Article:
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The God Shiva as a King
From a temple wall

Artist/maker unknown, Indian

Made in Tamil Nadu, India, Asia

Medieval Period

c. 900-950


57 × 23 × 10 1/2 inches (144.8 × 58.4 × 26.7 cm) Weight: 630 lb. (285.77 kg)

Curatorial Department:
South Asian Art

* Gallery 329, Asian Art, third floor

Accession Number:

Credit Line:
Purchased with the Joseph E. Temple Fund, 1963

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Seated on a double lotus pedestal, this image of the god Shiva would have been one of many sculptures placed in narrow niches on the exterior walls of a temple. The figure can be recognized as Shiva by certain identifying characteristics: a vertical third eye in his forehead, the piled hair-crown (representing the matted locks of an ascetic who neglects the care of his body), and the trident held in his upper left hand. Behind the figure are symbols of royal-divinity carved in shallow relief - two fly whisks to either side and an umbrella projecting above his head. The smooth oval face, use of low relief, and simplicity of the figure typify the stone sculpture created under the early Chola rulers of southern India and their neighbors.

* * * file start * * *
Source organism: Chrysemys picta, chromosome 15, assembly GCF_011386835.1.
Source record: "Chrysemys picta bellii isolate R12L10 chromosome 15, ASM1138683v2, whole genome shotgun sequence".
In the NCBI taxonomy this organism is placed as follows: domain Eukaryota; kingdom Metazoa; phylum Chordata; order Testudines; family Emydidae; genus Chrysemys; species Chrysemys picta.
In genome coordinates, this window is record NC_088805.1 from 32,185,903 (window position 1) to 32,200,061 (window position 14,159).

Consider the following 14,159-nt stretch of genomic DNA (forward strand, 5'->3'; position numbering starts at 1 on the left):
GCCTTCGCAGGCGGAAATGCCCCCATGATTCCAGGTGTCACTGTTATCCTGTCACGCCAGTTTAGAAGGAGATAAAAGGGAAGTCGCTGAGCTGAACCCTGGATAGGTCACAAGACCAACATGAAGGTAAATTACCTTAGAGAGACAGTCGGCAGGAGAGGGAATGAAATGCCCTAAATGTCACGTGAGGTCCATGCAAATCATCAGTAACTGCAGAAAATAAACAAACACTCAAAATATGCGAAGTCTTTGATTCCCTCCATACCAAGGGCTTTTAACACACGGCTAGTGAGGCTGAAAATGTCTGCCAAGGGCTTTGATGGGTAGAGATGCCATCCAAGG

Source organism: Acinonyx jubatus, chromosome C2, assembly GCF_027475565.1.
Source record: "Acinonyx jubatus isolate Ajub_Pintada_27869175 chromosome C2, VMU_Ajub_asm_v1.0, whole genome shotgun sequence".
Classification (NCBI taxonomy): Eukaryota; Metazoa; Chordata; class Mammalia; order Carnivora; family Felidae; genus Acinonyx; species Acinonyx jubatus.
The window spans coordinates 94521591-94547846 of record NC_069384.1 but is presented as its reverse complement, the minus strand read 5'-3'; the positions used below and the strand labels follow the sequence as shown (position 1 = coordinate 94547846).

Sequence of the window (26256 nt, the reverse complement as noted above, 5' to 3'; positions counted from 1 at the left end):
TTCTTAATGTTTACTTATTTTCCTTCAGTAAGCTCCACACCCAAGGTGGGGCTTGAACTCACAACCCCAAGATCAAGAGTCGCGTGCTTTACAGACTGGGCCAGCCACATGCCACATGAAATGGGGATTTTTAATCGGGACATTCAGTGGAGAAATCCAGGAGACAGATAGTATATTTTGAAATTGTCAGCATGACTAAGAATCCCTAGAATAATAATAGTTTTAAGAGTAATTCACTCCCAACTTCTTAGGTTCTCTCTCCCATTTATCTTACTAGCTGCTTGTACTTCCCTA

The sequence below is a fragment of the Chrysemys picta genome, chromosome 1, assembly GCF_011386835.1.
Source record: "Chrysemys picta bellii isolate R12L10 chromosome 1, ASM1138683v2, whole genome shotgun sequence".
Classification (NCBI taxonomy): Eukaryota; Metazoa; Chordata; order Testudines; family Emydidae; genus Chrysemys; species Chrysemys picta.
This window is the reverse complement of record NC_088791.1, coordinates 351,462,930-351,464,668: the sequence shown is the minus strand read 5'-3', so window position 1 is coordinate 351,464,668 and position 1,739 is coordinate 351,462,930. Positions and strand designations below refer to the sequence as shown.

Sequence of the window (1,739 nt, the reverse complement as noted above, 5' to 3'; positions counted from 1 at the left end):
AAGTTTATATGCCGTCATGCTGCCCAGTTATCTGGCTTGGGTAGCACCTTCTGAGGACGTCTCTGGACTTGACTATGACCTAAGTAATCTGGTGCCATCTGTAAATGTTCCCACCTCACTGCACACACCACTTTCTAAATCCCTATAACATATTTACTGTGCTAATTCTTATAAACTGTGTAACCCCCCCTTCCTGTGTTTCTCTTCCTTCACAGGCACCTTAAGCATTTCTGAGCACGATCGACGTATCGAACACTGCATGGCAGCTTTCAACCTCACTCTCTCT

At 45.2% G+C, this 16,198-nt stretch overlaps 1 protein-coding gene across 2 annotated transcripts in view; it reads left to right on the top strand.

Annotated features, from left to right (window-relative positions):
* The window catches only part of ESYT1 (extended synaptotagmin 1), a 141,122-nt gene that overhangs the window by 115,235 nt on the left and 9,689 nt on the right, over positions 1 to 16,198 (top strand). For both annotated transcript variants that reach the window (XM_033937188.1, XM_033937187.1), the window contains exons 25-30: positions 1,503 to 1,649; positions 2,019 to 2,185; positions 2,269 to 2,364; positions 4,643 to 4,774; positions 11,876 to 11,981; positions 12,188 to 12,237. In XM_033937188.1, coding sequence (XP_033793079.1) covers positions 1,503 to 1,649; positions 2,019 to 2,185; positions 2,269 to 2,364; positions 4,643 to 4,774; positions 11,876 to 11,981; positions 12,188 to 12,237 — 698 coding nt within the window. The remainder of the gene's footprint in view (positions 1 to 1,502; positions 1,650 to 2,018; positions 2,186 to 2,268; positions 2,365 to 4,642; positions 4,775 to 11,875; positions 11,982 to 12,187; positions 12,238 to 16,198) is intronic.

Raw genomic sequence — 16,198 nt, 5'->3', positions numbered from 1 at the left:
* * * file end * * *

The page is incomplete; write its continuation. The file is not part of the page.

* Works in the collection are moved off view for many different reasons. Although gallery locations on the website are updated regularly, there is no guarantee that this object will be on display on the day of your visit.